Carolina I obviously should have takenmore time in my response to clarify what “unschooling” means to me & my family. We have used bits and pieces of the unschooling method and incorporated it into our homeschooling. I have 2 teens that attended public schools for quite a few years (until middle school). In deciding to homeschooling I was at a loss in how to go about homeschooling, so I went with an online school, only to discover that while I was able to supplement their education with Bible studies along with things like budgets, cooking, laundry, skills needed to survive as adults. I realized how flawed the public schools were & ultimately saw it carry over through the online school. I realized that my kids needed to unlearn quite a bit so that they could reach their full potential, instead of continuing to be little robots the schools have taught them to be! I have been able to pull SOME of the concepts from “unschooling” and utilize that in addition to my own homeschooling methods to teach my children to use their God given talents & abilities to their fullest.

        While some may disagree with “unschooling” I have found it incredibly helpful in reversing problems caused by traditional public schools. I also have pulled bits & pieces out that I was able to use with my younger children. I have seen success in my 6 yr old using some of the “unschooling” principles with her. She learned to read and do simple addition & subtraction at 4 yrs old – and have done the same with my younger siblings.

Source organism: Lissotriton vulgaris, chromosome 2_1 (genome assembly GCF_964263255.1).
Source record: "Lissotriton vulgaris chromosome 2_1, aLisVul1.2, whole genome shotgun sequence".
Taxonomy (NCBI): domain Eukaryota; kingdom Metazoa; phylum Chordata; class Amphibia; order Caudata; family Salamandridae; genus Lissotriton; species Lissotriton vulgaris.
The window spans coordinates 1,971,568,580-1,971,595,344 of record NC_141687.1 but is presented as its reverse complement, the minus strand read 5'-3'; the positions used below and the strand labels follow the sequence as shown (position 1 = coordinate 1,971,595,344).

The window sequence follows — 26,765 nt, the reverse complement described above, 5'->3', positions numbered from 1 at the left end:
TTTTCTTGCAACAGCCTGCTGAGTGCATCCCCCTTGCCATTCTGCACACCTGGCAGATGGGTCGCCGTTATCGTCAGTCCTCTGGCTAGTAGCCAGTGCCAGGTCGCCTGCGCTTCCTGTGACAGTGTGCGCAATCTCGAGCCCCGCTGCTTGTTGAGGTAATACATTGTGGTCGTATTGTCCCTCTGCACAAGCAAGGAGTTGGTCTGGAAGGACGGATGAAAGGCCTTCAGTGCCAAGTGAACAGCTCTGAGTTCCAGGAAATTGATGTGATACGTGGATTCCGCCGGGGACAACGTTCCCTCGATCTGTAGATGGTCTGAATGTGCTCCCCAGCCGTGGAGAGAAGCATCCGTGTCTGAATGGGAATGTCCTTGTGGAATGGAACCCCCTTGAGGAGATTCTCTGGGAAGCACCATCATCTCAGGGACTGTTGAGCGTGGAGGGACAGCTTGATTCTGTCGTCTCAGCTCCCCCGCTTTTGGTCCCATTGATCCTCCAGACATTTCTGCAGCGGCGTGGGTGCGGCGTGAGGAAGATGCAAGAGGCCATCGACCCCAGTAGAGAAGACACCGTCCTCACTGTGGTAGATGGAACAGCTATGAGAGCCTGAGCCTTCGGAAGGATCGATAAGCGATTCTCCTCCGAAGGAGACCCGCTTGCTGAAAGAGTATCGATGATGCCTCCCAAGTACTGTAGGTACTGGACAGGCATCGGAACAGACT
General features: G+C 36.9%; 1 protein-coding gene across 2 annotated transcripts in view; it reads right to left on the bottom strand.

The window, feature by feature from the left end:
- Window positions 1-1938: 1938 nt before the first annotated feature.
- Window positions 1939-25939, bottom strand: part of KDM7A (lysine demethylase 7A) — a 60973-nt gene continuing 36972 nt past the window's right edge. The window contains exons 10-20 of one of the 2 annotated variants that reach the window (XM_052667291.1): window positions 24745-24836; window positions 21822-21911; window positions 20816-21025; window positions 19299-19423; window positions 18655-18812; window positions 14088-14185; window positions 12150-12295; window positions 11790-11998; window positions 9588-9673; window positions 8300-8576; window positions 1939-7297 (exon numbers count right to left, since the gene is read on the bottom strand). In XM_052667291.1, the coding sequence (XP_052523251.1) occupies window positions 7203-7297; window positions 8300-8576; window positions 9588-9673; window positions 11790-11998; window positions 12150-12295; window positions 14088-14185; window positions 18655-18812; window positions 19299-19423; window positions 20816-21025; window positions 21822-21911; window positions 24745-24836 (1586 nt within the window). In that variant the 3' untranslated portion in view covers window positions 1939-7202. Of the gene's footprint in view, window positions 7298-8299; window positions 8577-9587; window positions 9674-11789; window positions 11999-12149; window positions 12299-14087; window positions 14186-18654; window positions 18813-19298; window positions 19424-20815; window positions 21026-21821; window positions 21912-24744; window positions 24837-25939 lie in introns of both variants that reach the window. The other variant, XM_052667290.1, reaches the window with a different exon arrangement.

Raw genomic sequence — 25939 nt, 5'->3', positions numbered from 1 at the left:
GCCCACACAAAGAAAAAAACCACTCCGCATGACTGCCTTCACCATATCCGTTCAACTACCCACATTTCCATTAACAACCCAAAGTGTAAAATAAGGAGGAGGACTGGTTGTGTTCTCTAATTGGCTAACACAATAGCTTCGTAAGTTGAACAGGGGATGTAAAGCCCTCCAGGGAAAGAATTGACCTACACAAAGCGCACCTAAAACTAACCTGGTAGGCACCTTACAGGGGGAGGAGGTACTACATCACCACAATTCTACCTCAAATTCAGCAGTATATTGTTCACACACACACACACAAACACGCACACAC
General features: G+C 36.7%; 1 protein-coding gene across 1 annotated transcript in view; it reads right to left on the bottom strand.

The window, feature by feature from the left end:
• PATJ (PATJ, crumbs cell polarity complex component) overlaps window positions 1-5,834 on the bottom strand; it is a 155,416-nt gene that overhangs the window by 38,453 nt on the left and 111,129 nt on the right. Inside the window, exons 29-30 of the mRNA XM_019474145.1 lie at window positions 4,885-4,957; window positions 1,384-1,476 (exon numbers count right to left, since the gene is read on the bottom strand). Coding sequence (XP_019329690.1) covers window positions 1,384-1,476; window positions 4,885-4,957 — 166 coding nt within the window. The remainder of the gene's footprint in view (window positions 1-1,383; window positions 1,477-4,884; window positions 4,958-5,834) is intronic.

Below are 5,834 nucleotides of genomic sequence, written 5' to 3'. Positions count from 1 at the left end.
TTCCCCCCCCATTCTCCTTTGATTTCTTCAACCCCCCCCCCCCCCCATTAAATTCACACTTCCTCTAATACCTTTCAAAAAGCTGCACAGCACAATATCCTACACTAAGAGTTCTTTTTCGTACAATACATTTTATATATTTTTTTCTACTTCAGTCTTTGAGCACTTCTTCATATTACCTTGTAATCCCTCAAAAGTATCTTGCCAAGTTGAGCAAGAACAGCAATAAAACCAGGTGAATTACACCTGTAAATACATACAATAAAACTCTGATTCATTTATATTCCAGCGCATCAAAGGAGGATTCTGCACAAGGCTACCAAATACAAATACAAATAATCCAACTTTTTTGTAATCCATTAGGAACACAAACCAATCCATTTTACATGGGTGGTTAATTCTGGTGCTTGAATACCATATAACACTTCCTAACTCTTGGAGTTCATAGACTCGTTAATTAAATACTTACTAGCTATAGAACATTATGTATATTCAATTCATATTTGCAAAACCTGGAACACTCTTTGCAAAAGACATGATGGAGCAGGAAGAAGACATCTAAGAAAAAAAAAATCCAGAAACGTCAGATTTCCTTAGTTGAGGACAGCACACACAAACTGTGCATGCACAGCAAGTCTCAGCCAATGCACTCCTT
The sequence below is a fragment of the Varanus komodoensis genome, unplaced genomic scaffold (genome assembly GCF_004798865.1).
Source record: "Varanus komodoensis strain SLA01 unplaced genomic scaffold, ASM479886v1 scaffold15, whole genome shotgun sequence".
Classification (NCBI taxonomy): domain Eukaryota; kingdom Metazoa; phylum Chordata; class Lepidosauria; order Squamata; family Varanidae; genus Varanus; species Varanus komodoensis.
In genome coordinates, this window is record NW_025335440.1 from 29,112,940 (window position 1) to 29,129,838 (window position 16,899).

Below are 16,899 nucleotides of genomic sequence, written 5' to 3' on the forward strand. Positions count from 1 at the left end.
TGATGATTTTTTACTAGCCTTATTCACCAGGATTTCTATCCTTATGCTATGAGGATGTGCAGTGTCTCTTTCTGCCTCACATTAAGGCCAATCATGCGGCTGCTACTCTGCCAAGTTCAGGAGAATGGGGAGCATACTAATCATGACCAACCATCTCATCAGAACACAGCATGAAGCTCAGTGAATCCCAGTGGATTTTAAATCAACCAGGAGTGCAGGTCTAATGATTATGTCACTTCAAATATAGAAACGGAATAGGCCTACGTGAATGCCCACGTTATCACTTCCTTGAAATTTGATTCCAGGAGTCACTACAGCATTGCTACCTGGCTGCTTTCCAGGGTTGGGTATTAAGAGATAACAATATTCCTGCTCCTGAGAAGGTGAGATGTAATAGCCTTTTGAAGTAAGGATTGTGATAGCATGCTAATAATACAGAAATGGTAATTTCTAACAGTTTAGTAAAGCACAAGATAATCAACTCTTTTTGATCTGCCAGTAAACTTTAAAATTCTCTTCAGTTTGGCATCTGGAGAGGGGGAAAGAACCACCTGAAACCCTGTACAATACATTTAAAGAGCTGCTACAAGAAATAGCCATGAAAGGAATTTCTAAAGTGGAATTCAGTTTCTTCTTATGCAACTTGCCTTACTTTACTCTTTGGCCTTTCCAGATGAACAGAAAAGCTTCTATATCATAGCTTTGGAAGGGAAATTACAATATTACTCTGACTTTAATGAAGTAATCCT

Obviously we are not all going to have success using the same methods, as each child & each family is different. Justbecause you may not agree with the method does not means that certain concepts can not be used to better our children’s education.

      • Word Warrior says:

        Carolina and Erica,

        I’ve had random thoughts about unschooling–considering how opposed many Christians are to it, and asking myself, in light of my responsibility to raise disciplined children who respect authority and structure, about the advantages and disadvantages of what is called “unschooling”.

        To me, unschooling takes its cue from natural learning processes. And this is the part I find most agreeable and intriguing. When a child is born, he is learning. We haven’t enrolled him into “school” yet, but he is learning as much as any student will once formally considered school-age.

        Isn’t he unschooling? And does that mean that I’ve removed all restraints and am instilling bad habits in him just because he is learning according to his own curiosity? He still has boundaries. Expectations. Structure. Discipline. But his learning habits are following precisely what intrigues him. (Didn’t God think of this?) If he picks up an object, I tell him the name of it, repeat it again, and maybe add “isn’t that interesting?” If he points out the window, I follow him there and help him identify what he is interested in. Isn’t this “unschooling”? I can’t think of any other method by which this toddler could learn more than the natural curiosity given to him at birth.